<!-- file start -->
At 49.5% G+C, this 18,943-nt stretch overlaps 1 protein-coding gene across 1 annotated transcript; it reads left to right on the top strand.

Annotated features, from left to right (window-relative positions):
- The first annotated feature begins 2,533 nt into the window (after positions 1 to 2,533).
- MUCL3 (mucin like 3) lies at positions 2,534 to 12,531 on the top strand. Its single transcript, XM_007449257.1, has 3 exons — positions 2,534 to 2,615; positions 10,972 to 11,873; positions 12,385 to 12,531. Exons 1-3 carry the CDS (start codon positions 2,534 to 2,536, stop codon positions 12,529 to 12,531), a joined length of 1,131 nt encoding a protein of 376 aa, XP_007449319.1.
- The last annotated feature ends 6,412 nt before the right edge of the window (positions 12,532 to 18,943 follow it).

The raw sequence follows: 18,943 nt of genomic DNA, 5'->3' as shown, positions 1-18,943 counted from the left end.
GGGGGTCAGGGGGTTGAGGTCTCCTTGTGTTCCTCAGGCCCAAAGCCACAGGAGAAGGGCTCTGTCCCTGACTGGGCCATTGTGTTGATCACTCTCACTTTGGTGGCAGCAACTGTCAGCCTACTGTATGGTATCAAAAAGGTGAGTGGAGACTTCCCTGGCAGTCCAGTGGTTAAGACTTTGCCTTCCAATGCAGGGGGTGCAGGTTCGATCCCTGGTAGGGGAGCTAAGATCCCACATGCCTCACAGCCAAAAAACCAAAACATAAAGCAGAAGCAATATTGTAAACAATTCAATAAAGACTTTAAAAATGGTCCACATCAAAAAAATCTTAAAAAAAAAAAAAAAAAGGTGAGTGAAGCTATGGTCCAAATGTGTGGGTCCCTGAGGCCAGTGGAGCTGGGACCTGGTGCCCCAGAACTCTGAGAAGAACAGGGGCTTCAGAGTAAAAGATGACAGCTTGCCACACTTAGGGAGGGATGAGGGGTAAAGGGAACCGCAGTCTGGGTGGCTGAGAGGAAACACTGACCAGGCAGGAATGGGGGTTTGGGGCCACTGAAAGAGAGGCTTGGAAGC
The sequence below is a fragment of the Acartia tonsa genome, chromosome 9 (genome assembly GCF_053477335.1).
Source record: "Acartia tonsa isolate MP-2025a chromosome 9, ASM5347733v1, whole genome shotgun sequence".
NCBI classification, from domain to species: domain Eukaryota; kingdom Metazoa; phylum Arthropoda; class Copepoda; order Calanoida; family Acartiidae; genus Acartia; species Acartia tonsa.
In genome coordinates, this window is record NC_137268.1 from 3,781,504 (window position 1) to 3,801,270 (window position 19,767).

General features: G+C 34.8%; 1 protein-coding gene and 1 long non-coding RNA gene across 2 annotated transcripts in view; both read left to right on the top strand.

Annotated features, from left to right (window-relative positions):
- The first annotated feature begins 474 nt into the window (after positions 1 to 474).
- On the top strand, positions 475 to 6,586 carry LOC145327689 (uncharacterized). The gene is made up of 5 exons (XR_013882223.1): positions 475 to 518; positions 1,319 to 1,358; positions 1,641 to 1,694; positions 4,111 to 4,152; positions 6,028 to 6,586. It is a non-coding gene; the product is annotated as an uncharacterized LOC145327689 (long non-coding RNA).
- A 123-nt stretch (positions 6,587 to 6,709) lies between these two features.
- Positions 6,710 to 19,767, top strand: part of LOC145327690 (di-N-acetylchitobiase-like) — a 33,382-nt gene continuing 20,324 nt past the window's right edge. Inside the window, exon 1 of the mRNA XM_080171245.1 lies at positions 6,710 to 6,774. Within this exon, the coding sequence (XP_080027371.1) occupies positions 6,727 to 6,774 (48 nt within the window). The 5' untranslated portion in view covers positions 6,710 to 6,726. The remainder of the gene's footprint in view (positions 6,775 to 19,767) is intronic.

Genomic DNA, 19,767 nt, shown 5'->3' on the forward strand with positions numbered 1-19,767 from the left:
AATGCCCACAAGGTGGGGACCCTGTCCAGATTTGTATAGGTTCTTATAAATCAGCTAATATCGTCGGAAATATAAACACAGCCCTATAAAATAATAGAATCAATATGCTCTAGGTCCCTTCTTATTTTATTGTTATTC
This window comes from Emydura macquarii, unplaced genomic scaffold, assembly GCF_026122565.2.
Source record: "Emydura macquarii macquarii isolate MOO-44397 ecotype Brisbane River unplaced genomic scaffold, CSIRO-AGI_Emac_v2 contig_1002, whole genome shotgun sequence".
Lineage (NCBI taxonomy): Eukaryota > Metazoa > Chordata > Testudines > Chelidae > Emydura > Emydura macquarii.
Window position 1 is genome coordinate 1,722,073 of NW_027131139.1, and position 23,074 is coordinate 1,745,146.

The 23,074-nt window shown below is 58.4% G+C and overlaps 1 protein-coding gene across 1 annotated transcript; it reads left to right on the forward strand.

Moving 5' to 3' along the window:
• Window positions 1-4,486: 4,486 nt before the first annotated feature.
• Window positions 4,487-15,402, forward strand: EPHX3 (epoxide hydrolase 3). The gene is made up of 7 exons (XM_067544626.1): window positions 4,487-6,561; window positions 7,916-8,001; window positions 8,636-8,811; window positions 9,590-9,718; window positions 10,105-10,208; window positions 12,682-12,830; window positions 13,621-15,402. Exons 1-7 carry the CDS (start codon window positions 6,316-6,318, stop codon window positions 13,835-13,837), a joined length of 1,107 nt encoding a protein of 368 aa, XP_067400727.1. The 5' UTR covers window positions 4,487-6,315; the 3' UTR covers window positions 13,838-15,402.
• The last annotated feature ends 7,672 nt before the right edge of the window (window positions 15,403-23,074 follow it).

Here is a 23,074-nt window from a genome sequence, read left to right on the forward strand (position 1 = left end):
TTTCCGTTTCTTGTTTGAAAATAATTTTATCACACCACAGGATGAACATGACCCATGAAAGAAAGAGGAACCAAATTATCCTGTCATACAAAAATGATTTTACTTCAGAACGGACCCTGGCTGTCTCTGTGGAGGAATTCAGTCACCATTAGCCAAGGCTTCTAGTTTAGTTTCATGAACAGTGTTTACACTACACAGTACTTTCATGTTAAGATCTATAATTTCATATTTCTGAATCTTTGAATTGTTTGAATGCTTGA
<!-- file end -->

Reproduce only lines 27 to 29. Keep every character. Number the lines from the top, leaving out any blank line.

• Window positions 4,487-15,402, forward strand: EPHX3 (epoxide hydrolase 3). The gene is made up of 7 exons (XM_067544626.1): window positions 4,487-6,561; window positions 7,916-8,001; window positions 8,636-8,811; window positions 9,590-9,718; window positions 10,105-10,208; window positions 12,682-12,830; window positions 13,621-15,402. Exons 1-7 carry the CDS (start codon window positions 6,316-6,318, stop codon window positions 13,835-13,837), a joined length of 1,107 nt encoding a protein of 368 aa, XP_067400727.1. The 5' UTR covers window positions 4,487-6,315; the 3' UTR covers window positions 13,838-15,402.
• The last annotated feature ends 7,672 nt before the right edge of the window (window positions 15,403-23,074 follow it).

Here is a 23,074-nt window from a genome sequence, read left to right on the forward strand (position 1 = left end):